Dilemma: Sourcing efforts by 3rd party, AFTER candidate was contacted by employer's recruiter

I recently proposed this very real hypothetical to a few recruiters within my network.  The results were somewhat varied.  The hypothetic would go something like this:

 

Employer's internal recruiter contacts candidate directly via Linkedin whereby a job description. is shared. 

Upon review candidate elects to stay put and pass on the opportunity.  Via email the correspondence ends with a "best of luck in your search" and passive call to action from the company recruiter, "...should circumstances change, please let me know."

 

Fast forward 2 weeks.  An agency reaches out to the same candidate.  Candidate informs agency recruiter that he has already been contacted by the employer.  However through the power of pursuasion the recruiter convinces the same candidate to apply through the agency.  

 

*Candidate was never entered into the ATS and was submitted via the hiring manager.

What say you?

 

  • With whom does candidate ownership belong?
  • Are there ethical concerns raised after agency recruiter was told by the candidate of previous correspondence with employer?

 

 

 

 

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my dilemma is time is not on my side

 

i was told that the company KNEW of the candidate from 2 years AGO and would NOT accept my involvement . I told this to the candidate to be an honest person. The candidate told the Hospital Client to forget his involvement with them because he felt that if they were not trustworthy  now trying working for them

So if the 3rd party recruiter never contacted the candidate the 2nd time, he never would have been submitted and actually interviewed/hired? 

 

I'm sure there will be plenty of disagreement, but the fact remains 'but for' the 3rd party recruiters actions, the candidate would not be placed.  Therefore, they are due their fee.  Plain and simple.

 

 

Regardless, it is not the agencies recruit.  It doesn't matter if the company didn't get them on the first try.  They had first contact.  Look at your contract with the company.  There is probably a clause in it that states that any candidate presented to the client is the agencies referral for 6 months, a year...whatever.  Guess what, even though it isn't specifically stated, it is also implied that the client has the same right.  In other words, if the client has had first contact with said candidate, whether they logged them in an ATS or not, they still had first contact and it is theirs.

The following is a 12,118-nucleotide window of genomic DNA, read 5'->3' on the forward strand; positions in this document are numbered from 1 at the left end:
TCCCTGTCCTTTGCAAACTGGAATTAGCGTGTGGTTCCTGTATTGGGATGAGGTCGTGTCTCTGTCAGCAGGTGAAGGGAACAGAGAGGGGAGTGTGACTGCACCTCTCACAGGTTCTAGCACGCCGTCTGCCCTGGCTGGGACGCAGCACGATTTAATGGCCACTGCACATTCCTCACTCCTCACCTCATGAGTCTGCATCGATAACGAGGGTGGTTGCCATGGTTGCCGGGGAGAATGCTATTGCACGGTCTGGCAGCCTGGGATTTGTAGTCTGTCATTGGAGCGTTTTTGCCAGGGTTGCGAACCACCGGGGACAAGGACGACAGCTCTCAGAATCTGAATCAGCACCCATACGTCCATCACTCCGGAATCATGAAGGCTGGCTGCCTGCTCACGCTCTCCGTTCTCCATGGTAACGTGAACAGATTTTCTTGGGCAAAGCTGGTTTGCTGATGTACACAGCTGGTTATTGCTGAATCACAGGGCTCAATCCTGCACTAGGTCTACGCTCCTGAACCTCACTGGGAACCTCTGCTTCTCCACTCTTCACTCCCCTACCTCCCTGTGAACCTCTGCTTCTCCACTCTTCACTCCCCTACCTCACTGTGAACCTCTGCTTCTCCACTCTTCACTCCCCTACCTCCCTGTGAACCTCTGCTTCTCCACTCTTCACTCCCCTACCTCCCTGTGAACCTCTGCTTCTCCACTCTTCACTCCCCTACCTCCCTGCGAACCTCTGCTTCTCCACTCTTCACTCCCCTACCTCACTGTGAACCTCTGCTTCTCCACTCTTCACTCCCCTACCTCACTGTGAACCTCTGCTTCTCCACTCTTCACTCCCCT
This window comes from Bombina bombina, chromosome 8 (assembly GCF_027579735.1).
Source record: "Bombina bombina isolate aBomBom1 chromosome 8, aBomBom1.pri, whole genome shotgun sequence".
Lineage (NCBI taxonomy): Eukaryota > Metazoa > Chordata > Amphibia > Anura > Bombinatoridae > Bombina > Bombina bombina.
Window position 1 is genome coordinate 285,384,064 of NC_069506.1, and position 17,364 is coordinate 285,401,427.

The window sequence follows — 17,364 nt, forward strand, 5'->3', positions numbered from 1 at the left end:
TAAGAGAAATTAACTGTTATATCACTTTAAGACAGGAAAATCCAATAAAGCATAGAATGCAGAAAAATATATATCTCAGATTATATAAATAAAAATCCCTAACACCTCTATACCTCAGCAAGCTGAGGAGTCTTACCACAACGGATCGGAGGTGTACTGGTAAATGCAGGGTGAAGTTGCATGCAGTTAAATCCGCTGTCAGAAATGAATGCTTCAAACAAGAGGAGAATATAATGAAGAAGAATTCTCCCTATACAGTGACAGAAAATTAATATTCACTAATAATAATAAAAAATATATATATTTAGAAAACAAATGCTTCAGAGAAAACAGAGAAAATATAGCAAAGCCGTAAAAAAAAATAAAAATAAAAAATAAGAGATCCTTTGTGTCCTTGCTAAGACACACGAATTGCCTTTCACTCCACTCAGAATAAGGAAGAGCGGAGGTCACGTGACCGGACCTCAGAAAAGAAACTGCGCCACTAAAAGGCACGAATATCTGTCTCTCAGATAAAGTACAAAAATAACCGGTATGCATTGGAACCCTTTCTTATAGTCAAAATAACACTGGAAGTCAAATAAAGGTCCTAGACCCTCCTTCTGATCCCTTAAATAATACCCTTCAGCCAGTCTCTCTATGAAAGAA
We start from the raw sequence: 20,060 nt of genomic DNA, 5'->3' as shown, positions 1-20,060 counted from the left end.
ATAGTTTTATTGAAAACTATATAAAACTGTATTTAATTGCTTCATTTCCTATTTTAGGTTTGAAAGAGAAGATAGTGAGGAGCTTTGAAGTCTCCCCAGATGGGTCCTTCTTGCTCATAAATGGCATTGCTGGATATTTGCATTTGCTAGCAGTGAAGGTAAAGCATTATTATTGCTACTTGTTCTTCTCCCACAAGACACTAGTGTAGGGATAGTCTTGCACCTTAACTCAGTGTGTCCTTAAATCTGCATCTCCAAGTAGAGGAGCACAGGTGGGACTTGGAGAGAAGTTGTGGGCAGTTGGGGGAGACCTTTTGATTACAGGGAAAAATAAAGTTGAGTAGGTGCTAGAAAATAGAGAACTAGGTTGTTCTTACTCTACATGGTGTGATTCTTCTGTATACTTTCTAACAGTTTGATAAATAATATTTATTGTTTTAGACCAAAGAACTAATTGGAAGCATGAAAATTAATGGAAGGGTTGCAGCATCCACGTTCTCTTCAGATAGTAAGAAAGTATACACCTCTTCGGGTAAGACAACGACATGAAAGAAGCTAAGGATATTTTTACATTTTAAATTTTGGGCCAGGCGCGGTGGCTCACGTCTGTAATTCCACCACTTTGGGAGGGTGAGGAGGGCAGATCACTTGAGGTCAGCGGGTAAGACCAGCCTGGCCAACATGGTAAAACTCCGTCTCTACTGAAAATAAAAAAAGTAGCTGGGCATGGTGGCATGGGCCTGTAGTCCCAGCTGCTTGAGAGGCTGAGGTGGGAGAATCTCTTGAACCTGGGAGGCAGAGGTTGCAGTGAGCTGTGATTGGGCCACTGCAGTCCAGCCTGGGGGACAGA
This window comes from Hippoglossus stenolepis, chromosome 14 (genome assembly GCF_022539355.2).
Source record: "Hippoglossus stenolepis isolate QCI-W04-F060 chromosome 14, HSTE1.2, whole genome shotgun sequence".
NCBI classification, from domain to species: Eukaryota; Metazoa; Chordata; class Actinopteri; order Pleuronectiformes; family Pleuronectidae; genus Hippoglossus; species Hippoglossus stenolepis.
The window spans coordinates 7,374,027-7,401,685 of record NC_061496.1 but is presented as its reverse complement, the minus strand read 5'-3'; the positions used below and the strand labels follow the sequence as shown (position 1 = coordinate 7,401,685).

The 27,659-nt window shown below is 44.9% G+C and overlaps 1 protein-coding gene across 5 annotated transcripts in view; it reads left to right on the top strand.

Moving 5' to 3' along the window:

Even if you don't have that clause in your contract, you still don't have a leg to stand on.  They have first contact. End of story.  Go find a better candidate and knock them out.  You'll end up irritating the client fighting this.  Since you cannot win, don't.  You will lose them as a future client and who knows, they could be worth a lot of future placements.  One "potential" placement isn't worth the fight to lose several "potential" placements in the future.

Secondly, never get the candidate involved with this type of issue.  When asked, they will side with the client.  They figure if they side with the client they will get the job - they ARE the employer.  If they side with the agency...well you're NOT the employer...hmmmm, if you want a job who would you side with?

 

 

There is a huge difference between knowing who is a good candidate and having a good candidate in play.     The agency recruiter has the "but for my efforts" argument and the high ground, but in the end will likely has to acquiesce for good will.   

Get a fee agreement completed with the hiring company before making the presentation, and make sure your agreement defines "proximate cause of hire" as the event that triggers the fee obligation.   

Then no worries about this case: the candidate declined and told the company, and the company acknowledged the decline.  At a later time, the candidate changes their mind due to to the actions of the recruiter (e.g.  proximate cause is established), and the fee becomes payable.

If you can't get a strong fee agreement signed prior to a presentation, market your candidate elsewhere. 

Enforcing the agreement may be somewhat difficult, but the overall validity of recruitment firm fee agreements is relatively established legally.